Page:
The reason behind “jumpy” pattern grading

September 2017: Re-Posting this because today I just read a simple comment in a FB group that explained so well, why patterns are sometimes graded so “jumpy”.  The question was “Can someone teach me about proper pattern grading.  I hear some people saying that sizes need to be graded even amounts through the sizes.”

And the best answer ever came from Sandra Bryans , owner of Sewanista Fashion Workshops in Western Australia and previously a professional pattern grader at a childrens-wear firm. She explained “There’s a difference between a raw measurements chart and a grading chart.  Sometimes there are uneven jumps because that’s how the data panned out, but for grading it’s much better to be consistent.”

This is what I’d been trying  to explain: the raw data is the body measurements chart, which can have jumps between sizes.  If the pattern grader  follows each size measurement too literally, you can end up with a jumpy pattern.  It’s far better, for the purposes of sewing or shopping, to have a smooth, consistent grade between sizes.  As Sandra says “If the grading is consistent then the parent can buy the next size when the child needs it rather than according to a hypothetical growth chart.” The same is true of adult apparel: if we change sizes, it’s helpful when sewing or shopping to have consistency between sizes so that each size up is larger by a consistent amount.

Thanks so much, Sandra!



This is the original post (February 2017):

Have you ever used a pattern that “jumps up and down” in the grading between sizes?  Recently I was trying a pattern that had grades jumping between 1/4″, then 1/8″, then 3/8″:


Since I come from an industrial background where this would never happen, it  makes me wonder not only why this is, but how did it happen? Grading is a simple matter of sliding the master pattern up-and-over by a consistent measurement “rule”, so why are there inconsistencies?  After all, garment industry patterns have consistent grading, Big Four paper patterns have consistent grading…..the grade may be smaller within the smaller section of sizes, and larger within the larger sizes, but never jumping up and down. Why does this happen so often in indie pdf patterns? I have a theory…..

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Pattern Review: Ikatee “Sakura”

Ikatee is a new-to-me French pattern line, designed by Stéphanie Godefroy.  I stumbled upon her business when I saw this Bohemian style that reminded me of the most comfortable dress I owned in the ‘seventies:


I wasn’t familiar with the designer….turns out she has extensive background in the children’s apparel business. Stephanie offers a free pattern for all new customers, and since I’ve been disappointed so many times by indie patterns, I requested and downloaded the free pattern before buying one.  You have a choice of girls/boys/infant/child patterns: I chose the infant’s top, a simple “pillowcase” style that I could draft myself….but it let me see that the drafting and grading are good. And so I purchased Sakura.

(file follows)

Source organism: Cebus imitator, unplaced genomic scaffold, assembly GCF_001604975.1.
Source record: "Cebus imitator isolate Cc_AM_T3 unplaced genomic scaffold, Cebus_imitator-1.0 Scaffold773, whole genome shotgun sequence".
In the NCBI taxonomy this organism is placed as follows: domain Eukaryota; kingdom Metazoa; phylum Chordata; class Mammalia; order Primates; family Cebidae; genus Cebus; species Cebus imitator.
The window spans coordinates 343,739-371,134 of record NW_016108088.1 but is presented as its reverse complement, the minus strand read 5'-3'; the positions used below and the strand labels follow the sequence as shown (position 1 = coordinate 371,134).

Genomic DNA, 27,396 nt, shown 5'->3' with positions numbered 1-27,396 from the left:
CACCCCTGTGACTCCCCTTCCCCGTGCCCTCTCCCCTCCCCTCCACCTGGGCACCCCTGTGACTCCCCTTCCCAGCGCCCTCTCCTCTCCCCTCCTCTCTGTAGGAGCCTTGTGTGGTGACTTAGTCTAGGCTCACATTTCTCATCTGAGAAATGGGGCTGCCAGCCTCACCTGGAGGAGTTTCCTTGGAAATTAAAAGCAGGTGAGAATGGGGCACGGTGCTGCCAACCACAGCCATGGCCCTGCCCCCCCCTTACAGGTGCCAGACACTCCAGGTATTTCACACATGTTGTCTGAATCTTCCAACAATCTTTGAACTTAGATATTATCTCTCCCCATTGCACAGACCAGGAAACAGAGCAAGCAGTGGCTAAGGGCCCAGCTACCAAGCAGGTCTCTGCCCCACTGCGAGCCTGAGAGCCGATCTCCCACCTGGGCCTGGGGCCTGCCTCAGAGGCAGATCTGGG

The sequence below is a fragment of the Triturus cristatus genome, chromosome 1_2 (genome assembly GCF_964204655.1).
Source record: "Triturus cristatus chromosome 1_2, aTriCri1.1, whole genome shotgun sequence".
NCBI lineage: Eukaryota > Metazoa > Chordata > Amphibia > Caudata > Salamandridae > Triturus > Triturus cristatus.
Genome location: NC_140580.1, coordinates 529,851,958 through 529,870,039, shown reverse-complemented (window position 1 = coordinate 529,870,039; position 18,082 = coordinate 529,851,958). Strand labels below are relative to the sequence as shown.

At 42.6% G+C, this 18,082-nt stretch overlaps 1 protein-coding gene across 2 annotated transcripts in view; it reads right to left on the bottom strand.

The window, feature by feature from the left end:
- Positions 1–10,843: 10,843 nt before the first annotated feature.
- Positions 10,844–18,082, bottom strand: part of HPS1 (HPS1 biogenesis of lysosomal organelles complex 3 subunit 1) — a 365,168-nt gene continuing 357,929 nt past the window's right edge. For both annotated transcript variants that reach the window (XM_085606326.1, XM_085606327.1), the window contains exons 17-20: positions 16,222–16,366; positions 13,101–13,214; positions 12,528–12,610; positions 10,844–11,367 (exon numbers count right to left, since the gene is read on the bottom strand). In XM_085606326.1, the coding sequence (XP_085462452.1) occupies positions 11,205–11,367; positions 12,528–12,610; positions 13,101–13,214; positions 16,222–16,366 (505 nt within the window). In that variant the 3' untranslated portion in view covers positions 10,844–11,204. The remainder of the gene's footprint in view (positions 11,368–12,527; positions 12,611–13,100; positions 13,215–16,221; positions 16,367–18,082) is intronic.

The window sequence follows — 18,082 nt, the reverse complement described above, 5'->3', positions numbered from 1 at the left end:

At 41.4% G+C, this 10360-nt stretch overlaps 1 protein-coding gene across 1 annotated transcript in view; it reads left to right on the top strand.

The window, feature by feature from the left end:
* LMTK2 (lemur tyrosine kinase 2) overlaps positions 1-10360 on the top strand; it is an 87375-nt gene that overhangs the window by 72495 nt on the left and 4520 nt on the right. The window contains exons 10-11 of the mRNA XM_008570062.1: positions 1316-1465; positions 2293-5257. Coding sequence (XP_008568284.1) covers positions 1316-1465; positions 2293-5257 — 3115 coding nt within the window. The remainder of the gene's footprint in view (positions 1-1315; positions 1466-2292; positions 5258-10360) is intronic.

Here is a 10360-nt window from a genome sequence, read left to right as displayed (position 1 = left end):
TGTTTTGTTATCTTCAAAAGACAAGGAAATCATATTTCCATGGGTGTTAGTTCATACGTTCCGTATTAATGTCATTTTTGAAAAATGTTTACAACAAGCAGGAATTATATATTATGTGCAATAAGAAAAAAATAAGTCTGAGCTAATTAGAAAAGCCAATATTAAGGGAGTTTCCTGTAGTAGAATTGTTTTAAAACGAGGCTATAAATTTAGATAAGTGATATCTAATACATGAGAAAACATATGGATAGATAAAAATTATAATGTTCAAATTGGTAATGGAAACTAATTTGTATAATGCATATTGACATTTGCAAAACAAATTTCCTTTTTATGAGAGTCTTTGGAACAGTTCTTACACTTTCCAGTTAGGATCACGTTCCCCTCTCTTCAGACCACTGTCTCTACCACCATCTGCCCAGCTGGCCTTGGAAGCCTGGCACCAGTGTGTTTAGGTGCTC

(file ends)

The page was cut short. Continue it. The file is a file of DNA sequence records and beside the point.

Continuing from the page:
As with every pattern, I see little things that could be adjusted to make life easier, but I am happy to say that overall I am very pleased with the Sakura pattern.

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Are we Sewing Too Many of the Wrong Clothes?

When you sew all day, your mind has a chance to wander and wonder. Things that make me stop and THINK include the morning newspaper, stuff I read online, movies, music, videos….usually 2 or 3 different ideas combine to create a single question, and today the question is “Are we sewing too many clothes?” More specifically, are we sewing too many “quick-sews” that will be worn only a few times, as opposed to better-quality clothes that will last and get lots of wearings?

Here are the sources that got me questioning my sewing goals, and how they fit into the Big Picture of using the earth’s resources:

  1. This interview with Latvian designer Arta  of MimiiKids (“I always keep in mind that my designs need to be both chic and simple so that they can be worn for more than one event and more than one season; I like the idea of making clothing that children can keep wearing as they grow.”)
  2. A post on Facebook: “I am sewing to avoid fast fashion, not to make it. ” (Thank you, Lenka Uzakova!)
  3. Hurricane Harvey, and people collecting clothes for those whose homes were flooded in Texas (I’ll explain in a minute where this comes into play.)

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What does Grading Quality tell you about Pattern Quality?

I hear this all the time: “Why should I care if a sewing pattern is graded well, as long as the size I’m making fits?”

Plenty of people don’t care, obviously….since there are many inaccurately graded patterns out there, and some extremely popular indie pattern companies routinely publish and sell enormous quantities of poorly graded patterns.  The web is full of photos of garments that don’t fit: bubble crotches, straining sleeves, digging armpits…and many people seem to be blissfully unaware, until the fit problems reach the breaking point of total unwearability: a garment that won’t fit over your head, or that you can’t zip up the back.